In 2002, a group of companies led by BEA Systems proposed an extension to ECMAScript to add native XML support to the language. In June 2004, ECMAScript for XML (E4X) was released as ECMA-357, which was revised in December 2005. E4X is not its own language; rather, it is an optional extension to the ECMAScript language. As such, E4X introduces new syntax for dealing with XML, as well as for XML-specific objects.
Though browser adoption has been slow, Firefox versions 1.5 and later support almost the entire E4X standard. This chapter focuses on the Firefox implementation.
As an extension to ECMAScript, E4X introduces the following new global types:
XML — Any single part of an XML structure
XMLList — A collection of XML objects
Namespace — Mapping between a namespace prefix and a namespace URI
QName — A qualified name made up of a local name and a namespace URI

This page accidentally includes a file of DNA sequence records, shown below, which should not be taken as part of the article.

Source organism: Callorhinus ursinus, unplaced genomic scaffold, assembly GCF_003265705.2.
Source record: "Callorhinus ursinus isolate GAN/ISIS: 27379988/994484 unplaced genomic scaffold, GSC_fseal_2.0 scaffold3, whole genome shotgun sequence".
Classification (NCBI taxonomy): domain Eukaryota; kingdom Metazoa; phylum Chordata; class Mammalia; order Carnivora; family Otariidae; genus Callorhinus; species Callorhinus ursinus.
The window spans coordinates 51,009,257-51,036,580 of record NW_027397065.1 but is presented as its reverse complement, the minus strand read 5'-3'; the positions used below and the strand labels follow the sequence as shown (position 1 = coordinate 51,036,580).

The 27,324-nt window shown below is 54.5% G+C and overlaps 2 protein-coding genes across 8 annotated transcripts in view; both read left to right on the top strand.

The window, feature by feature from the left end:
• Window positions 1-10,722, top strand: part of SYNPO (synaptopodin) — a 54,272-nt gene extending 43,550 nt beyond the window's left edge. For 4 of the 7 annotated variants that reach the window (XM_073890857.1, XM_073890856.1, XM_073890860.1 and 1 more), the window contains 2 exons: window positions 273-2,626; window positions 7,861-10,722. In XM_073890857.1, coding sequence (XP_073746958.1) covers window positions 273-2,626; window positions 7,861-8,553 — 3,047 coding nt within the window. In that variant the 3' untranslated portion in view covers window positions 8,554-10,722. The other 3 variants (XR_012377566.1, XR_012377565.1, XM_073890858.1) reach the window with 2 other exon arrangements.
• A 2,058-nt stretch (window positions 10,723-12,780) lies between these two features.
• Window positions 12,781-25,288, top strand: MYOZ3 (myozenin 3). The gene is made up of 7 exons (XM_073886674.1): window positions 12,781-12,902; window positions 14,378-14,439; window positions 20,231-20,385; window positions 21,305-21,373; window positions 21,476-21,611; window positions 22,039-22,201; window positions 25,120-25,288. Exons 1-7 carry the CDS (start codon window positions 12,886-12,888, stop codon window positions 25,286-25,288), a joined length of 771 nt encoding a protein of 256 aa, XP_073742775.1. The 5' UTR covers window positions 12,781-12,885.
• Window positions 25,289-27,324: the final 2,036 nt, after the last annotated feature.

Using these four types, E4X is capable of representing all parts of an XML document by mapping each type, specifically
XMLList, to multiple DOM types.
The XML type is the most important new type introduced in E4X, because it can represent any single part of an XML structure. An instance of XML can represent an element, an attribute, a comment, a processing instruction, or a text node. The XML type inherits from the
Object type, so it inherits all of the default properties and methods of all objects. There are a few ways to create a new
XML object, the first of which is to ...